Kia gets Wise to autonomous driving

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Kia says its Drive Wise technologies are primarily designed to make driving safer and easier, as well as to reduce or eliminate some of the more humdrum aspects of driving(Credit: Kia)

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Kia was recently awarded its first license for testing autonomous driving technologies on public roads. Now, the carmaker has unveiled the brand under which it plans to bring those technologies to market in the future. Kia Drive Wise covers both partially and fully autonomous technologies.

Kia has already said that it plans to bring partially-autonomous cars to market by 2020, and a fully-autonomous vehicle by 2030. Its Drive Wise technologies are inherent to that vision. The firm says they are primarily designed to make driving safer and easier, as well as to reduce or eliminate some of the more humdrum aspects of driving.

The more advanced technologies under development are said to be aimed at providing drivers with greater levels of assistance, anticipating and reacting to changing road conditions and potential hazards to improve safety for all road users. Some of the technologies are being showcased at CES this week.

Among those on display are Kia's Highway Autonomous Driving and Urban Autonomous Driving technologies. These variously use a combination of radar and camera systems, GPS and sensors to allow the car to negotiate lane-changing and overtaking on highways, or to navigate busy city environments.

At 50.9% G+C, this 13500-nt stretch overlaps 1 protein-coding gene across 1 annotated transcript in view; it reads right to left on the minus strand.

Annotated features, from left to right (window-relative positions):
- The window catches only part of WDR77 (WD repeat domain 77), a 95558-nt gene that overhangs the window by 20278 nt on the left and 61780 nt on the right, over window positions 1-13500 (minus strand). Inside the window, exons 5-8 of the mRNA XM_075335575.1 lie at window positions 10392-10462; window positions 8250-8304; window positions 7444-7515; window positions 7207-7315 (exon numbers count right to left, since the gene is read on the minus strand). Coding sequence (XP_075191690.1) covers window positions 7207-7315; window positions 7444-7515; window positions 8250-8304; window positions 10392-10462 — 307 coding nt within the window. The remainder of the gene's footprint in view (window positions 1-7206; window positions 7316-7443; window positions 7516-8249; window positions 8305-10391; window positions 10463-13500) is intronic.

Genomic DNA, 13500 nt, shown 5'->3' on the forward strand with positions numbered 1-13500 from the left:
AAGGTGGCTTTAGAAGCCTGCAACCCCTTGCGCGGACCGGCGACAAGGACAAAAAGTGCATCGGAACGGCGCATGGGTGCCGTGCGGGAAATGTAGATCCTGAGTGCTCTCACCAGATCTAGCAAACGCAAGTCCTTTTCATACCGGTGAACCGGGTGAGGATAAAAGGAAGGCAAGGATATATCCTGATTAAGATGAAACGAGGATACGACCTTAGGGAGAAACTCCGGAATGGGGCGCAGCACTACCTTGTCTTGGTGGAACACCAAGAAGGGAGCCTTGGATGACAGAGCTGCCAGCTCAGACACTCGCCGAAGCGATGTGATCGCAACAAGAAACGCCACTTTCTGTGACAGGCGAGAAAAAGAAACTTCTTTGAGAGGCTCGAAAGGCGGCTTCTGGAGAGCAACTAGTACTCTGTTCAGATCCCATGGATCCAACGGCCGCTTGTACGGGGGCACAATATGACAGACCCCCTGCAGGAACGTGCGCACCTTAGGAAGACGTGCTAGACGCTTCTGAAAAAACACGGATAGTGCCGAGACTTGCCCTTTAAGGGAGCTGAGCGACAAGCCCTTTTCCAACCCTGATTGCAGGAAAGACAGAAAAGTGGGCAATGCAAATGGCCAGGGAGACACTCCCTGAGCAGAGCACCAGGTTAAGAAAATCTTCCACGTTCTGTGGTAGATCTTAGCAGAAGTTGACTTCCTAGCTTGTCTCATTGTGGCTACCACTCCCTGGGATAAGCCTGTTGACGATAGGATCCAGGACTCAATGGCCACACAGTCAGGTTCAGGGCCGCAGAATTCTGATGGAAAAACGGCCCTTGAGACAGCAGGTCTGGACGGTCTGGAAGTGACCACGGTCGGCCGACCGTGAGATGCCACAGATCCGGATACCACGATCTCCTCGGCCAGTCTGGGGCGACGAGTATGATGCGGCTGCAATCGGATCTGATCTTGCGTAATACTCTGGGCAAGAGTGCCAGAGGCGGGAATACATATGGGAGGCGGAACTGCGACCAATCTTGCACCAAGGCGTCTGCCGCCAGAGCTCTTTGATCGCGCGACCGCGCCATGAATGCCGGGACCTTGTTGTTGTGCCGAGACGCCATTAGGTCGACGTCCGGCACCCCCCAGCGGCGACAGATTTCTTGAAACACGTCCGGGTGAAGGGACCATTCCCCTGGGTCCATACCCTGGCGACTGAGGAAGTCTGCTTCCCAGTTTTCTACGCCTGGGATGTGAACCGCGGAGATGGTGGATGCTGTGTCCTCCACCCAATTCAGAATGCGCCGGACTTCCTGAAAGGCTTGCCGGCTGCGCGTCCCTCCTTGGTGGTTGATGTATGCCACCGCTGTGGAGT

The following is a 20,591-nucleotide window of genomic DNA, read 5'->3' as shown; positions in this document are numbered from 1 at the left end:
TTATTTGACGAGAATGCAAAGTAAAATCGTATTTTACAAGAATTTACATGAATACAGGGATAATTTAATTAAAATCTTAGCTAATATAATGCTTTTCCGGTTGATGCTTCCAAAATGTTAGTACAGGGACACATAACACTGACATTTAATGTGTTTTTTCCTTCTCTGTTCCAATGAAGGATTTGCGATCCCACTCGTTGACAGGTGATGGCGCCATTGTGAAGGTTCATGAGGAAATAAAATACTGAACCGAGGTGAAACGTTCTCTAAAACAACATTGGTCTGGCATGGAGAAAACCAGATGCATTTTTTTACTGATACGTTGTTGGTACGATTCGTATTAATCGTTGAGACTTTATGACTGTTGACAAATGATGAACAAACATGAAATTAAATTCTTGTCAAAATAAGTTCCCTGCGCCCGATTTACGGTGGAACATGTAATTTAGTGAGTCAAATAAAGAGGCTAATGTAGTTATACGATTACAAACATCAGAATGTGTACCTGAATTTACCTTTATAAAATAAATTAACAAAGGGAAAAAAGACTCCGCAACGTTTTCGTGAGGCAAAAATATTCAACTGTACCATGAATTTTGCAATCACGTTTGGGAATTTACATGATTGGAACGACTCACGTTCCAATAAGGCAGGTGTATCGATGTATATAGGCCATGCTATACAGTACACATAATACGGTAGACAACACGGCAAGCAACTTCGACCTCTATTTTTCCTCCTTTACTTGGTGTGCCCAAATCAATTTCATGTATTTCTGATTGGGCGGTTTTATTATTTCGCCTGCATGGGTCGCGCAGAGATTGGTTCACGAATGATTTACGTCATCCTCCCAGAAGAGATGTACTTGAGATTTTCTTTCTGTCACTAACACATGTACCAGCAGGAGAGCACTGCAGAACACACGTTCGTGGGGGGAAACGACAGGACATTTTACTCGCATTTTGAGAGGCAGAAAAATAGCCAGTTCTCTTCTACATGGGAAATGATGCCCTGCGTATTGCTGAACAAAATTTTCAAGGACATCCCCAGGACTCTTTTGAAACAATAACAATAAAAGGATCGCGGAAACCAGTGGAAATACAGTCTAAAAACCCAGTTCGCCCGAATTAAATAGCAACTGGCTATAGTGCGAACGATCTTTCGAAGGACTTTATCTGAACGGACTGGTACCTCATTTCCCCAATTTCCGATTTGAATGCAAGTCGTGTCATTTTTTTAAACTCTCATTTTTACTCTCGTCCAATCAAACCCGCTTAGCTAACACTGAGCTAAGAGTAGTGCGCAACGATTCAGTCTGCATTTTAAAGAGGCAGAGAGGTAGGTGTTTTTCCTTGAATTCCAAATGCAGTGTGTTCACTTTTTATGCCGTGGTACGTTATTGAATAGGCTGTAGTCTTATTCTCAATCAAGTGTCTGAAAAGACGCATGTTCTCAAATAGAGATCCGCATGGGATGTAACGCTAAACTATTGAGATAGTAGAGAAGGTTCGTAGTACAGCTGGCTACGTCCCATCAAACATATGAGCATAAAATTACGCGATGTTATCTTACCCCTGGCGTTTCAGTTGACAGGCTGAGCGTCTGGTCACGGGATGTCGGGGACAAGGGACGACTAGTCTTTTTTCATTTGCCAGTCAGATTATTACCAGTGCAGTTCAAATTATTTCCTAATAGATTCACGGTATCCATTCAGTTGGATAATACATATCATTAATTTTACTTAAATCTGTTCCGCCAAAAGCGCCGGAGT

Preceding Vehicle Following is a lane-keeping system that allows the car to follow the route of a vehicle in front at a safe distance if road markings are not clear, while Traffic Jam Assist maintains a safe distance from the vehicle in front when in congested traffic.

Also on display is Kia's Emergency Stop System, which works with the Driver Status Monitoring system to bring the vehicle to a stop safely in the event that the driver's face shows signs of excessive lack of driving attention, such as distraction or fatigue. The Autonomous Valet Parking system, meanwhile, allows the vehicle to park itself remotely once the driver has exited the vehicle and issued the instruction via a smartwatch.

Away from the Advanced Driver Assistance Systems (ADAS), Kia's I-Cockpit is also being exhibited. It employs "blind control" that allows drivers to change settings without taking their eyes off the road. The cockpit recognizes the driver's preferred settings, such as for temperature or display configuration, by way of their fingerprint or smartwatch and the settings can then be changed using gesture control.

Kia plans to show more of its Drive Wise technologies and concepts at the 2016 Geneva Motor Show later this year.

The video below provides an overview of Drive Wise.

Source: Kia Motors

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